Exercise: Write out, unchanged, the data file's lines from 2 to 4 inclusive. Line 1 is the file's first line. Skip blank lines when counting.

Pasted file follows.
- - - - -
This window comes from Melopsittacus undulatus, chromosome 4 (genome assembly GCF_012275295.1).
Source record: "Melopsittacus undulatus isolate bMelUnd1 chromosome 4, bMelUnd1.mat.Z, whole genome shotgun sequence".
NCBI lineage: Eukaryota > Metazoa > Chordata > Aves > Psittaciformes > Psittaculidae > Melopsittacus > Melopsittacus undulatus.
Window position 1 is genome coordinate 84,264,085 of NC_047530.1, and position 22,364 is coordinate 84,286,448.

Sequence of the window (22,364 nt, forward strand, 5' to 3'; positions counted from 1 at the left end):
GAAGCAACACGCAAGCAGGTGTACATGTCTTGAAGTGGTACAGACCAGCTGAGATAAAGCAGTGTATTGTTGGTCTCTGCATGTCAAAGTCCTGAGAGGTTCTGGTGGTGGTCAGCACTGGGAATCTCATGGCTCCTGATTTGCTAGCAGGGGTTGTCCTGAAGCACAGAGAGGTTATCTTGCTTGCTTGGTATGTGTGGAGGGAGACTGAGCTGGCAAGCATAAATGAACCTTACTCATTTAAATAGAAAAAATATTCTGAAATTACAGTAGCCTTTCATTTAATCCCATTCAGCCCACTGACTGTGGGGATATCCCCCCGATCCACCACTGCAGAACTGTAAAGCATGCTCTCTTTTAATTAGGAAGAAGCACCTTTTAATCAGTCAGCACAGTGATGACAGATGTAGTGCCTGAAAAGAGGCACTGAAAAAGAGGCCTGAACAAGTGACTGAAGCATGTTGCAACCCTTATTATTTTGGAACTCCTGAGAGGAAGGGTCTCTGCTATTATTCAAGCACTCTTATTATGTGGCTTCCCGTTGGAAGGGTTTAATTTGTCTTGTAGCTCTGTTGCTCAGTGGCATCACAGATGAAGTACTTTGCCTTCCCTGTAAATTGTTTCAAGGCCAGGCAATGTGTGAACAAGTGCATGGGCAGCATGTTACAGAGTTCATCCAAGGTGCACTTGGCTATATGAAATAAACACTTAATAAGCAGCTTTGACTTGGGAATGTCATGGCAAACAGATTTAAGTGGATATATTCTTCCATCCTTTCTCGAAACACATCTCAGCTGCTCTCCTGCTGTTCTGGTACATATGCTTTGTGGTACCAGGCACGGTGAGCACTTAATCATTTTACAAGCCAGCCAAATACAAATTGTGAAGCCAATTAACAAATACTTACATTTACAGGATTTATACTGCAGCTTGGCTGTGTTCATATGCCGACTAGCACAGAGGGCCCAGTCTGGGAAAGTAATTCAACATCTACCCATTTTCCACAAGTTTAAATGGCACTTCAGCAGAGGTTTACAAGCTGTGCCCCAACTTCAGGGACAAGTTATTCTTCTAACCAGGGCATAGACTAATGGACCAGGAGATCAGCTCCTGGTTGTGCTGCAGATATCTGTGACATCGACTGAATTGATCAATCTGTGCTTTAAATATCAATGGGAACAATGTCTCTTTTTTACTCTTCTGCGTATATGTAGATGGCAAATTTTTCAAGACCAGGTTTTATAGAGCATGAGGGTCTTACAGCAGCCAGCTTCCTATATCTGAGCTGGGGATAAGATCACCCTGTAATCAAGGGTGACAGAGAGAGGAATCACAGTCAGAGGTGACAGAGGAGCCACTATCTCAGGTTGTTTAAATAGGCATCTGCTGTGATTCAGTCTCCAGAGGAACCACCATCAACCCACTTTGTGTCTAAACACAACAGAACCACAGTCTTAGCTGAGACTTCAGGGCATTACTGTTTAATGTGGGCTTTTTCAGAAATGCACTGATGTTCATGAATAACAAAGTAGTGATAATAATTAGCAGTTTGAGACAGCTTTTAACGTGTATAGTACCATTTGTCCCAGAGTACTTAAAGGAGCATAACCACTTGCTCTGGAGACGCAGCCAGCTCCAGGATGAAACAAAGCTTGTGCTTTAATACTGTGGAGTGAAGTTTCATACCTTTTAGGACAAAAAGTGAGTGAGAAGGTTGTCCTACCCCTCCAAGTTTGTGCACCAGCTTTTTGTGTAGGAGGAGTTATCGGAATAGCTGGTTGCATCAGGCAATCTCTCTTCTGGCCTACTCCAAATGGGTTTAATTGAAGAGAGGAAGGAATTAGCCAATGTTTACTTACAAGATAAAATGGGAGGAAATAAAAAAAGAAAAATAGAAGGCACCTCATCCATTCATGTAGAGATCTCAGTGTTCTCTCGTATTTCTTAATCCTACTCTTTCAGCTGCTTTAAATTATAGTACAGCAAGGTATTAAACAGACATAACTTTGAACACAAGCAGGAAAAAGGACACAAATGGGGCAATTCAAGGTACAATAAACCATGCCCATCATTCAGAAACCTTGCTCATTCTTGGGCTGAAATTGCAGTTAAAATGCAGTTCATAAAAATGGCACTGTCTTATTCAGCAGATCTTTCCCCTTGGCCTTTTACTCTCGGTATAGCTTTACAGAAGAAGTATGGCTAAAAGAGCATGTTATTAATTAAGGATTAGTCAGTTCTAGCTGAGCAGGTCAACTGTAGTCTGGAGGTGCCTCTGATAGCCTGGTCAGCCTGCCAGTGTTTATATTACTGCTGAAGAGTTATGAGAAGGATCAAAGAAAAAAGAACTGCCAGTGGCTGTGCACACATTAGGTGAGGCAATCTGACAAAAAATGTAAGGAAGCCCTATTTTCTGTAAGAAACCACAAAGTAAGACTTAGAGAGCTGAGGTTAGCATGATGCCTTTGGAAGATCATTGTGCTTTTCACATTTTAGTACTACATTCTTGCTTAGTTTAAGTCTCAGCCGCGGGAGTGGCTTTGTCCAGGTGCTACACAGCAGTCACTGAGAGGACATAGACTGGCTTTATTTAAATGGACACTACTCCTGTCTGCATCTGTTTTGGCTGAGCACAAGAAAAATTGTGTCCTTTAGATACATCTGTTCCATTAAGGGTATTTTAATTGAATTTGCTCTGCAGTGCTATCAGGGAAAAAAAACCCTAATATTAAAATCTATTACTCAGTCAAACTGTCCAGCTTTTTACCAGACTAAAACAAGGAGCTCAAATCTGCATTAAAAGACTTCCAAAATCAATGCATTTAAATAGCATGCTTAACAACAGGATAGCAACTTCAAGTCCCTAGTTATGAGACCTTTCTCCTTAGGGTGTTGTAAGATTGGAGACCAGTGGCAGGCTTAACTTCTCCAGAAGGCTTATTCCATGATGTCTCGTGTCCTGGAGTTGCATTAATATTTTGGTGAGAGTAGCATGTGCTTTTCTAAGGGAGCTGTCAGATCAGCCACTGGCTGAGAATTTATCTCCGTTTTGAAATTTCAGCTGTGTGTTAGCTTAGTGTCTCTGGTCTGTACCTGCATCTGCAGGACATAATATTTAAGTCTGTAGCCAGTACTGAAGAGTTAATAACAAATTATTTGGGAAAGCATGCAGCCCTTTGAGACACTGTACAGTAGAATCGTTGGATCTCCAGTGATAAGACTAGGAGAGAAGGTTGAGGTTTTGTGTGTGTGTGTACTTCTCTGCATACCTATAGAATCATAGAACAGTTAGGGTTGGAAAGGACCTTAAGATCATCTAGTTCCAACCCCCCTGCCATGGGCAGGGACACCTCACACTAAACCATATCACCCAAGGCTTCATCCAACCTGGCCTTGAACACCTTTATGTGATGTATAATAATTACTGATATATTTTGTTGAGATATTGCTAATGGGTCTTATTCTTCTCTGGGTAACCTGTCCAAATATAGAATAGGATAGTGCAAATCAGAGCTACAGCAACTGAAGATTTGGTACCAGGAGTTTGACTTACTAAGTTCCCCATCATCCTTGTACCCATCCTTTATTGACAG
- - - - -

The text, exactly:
Source record: "Melopsittacus undulatus isolate bMelUnd1 chromosome 4, bMelUnd1.mat.Z, whole genome shotgun sequence".
NCBI lineage: Eukaryota > Metazoa > Chordata > Aves > Psittaciformes > Psittaculidae > Melopsittacus > Melopsittacus undulatus.
Window position 1 is genome coordinate 84,264,085 of NC_047530.1, and position 22,364 is coordinate 84,286,448.